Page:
Police Force is ‘behind the curve’ but capable of improving- Benn
Minister of Home Affairs Robeson Benn says the Guyana Police Force (GPF) has not been able to respond sufficiently to emerging developmental issues but he believes that the law enforcement body can improve its overall performance.
Benn spoke at the opening ceremony of the GPF’s Symposium on Thursday.
According to Benn, the Police Force is “behind the curve” in responding to issues of development in the country including those that relate to the oil and gas and natural resource sectors.
“The Guyana Police Force is the tip of the spear in ensuring peace and security in our country.
“… Given our development and history in our country…and the challenges which abound now in respect to transnational organised crime, it is an invidious task,” the Home Affairs Minister said however.
To address both new and existing issues, Benn contended that there is a need for a more academic, statistically- driven and humanistic approach.
He also reminded the gathering that integrity and professionalism should be maintained at all times.
“We have to set the example and the standards…We need to perhaps be more bold, more innovative, more open minded in relation to these issues and to have the contemplations which will make policing better in our country,” he noted.
He also said Police Stations should be “properly outfitted” to better serve people.
“We want the public to feel that the police station is a welcoming place for people. That it is a place for help…they should be treated in a respectful manner and that they should be helped.
“The police station must be a place…of providing help or some sanity for persons who are in stress. It cannot happen overnight but we have to work at it regularly and daily,” he said.
The need for the Force to adapt and evolve was also emphasised by Commissioner of Police (ag) Clifton Hicken.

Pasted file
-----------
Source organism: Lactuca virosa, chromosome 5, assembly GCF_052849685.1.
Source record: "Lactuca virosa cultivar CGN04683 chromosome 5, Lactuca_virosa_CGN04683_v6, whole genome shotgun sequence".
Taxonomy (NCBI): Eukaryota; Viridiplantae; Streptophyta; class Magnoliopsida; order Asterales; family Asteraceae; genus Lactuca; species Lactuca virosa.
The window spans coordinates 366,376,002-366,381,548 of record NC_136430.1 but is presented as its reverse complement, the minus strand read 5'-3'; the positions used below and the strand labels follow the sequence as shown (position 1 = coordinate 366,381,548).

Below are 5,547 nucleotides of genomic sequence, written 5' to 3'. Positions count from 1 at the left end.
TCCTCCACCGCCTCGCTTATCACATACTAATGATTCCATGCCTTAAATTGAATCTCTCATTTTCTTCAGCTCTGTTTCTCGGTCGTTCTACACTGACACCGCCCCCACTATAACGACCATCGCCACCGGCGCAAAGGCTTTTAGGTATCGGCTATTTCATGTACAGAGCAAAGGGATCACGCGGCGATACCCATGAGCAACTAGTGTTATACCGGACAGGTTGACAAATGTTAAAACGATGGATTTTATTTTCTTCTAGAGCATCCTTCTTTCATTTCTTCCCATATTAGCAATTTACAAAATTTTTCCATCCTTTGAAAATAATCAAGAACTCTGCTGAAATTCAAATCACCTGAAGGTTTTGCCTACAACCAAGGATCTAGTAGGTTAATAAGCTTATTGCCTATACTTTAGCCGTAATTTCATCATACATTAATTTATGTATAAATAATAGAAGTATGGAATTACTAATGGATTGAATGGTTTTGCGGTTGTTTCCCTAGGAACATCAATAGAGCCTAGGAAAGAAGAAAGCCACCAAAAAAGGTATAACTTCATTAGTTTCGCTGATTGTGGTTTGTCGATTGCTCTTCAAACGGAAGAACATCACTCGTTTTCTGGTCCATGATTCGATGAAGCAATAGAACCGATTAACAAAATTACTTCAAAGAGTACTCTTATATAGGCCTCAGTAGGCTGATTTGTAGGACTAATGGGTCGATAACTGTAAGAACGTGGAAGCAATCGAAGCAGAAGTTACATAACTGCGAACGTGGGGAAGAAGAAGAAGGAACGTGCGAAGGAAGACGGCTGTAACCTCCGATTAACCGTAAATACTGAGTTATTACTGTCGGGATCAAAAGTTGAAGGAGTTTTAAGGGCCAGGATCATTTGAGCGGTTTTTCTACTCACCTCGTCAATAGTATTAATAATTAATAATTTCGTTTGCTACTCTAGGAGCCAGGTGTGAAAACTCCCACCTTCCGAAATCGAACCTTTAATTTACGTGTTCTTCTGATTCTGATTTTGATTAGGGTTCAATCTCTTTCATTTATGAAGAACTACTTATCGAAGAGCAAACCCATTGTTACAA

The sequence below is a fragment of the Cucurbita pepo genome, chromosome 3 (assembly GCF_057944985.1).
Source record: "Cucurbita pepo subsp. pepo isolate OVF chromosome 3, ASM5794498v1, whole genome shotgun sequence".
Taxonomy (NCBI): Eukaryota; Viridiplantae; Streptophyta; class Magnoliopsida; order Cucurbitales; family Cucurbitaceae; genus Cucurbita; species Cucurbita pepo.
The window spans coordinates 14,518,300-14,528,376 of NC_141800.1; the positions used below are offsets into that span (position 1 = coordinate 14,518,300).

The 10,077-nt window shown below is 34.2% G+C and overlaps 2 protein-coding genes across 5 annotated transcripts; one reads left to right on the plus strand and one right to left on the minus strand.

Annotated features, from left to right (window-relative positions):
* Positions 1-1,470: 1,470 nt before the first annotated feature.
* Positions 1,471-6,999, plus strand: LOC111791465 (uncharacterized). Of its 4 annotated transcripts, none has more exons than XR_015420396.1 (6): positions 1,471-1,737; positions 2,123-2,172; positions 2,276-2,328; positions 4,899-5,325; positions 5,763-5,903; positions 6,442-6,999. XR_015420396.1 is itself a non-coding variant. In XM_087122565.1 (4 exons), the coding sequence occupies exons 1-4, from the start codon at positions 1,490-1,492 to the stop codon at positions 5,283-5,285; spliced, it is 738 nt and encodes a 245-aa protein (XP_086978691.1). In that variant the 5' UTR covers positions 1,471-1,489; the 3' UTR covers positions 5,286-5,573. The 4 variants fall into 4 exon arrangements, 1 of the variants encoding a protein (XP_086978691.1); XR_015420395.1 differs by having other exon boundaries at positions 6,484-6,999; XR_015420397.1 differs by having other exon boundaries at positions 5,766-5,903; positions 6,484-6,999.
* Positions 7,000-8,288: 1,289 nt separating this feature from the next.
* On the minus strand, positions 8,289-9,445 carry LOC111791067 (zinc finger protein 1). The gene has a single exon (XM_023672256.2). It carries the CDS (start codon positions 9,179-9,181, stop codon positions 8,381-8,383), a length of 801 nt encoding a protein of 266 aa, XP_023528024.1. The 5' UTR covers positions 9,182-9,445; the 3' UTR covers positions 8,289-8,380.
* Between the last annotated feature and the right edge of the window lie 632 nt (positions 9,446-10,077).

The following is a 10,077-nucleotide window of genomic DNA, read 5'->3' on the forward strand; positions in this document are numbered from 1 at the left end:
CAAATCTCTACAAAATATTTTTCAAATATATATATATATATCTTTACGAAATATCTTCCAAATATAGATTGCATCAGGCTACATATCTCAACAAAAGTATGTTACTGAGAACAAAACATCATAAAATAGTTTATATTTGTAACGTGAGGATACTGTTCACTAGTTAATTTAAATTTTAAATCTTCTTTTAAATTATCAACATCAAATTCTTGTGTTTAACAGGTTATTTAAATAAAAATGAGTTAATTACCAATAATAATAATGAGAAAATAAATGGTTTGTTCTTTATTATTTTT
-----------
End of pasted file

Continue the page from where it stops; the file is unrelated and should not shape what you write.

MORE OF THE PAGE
He said in an “ever evolving society,” Police Officers face “complex” challenges that demand a proactive and collaborative approach.
“… as a law enforcement organisation, we are challenged by issues ranging from how we handle victims and perpetrators or crime to how we respond to traffic accidents,” he pointed out.
As such, Hicken said utilising the symposium to address the challenge will vastly improve the Force’s performance and reinforce its commitment to the oath to offer service and protection.
“…Henceforth the police will no longer be working in isolation but we are going to serve the public through their intervention, through their experiences and through their collaboration…So we are going to derive solutions to mitigate against any conflict as we strive,” the Top Cop stressed.
The symposium is being held at the Officers’ Mess Annex, Eve Leary under the theme ‘Improving Police performance through stakeholder’s approach’.
At this two-day conference, stakeholders will deliberate on what actions can be taken to improve the performance of the Force.
During the discussions, various policies, regulations and Standard Operating Procedures (SOPs) governing the force will be reviewed and amended. New policies can be established to meet the contemporary needs of law enforcement in the country.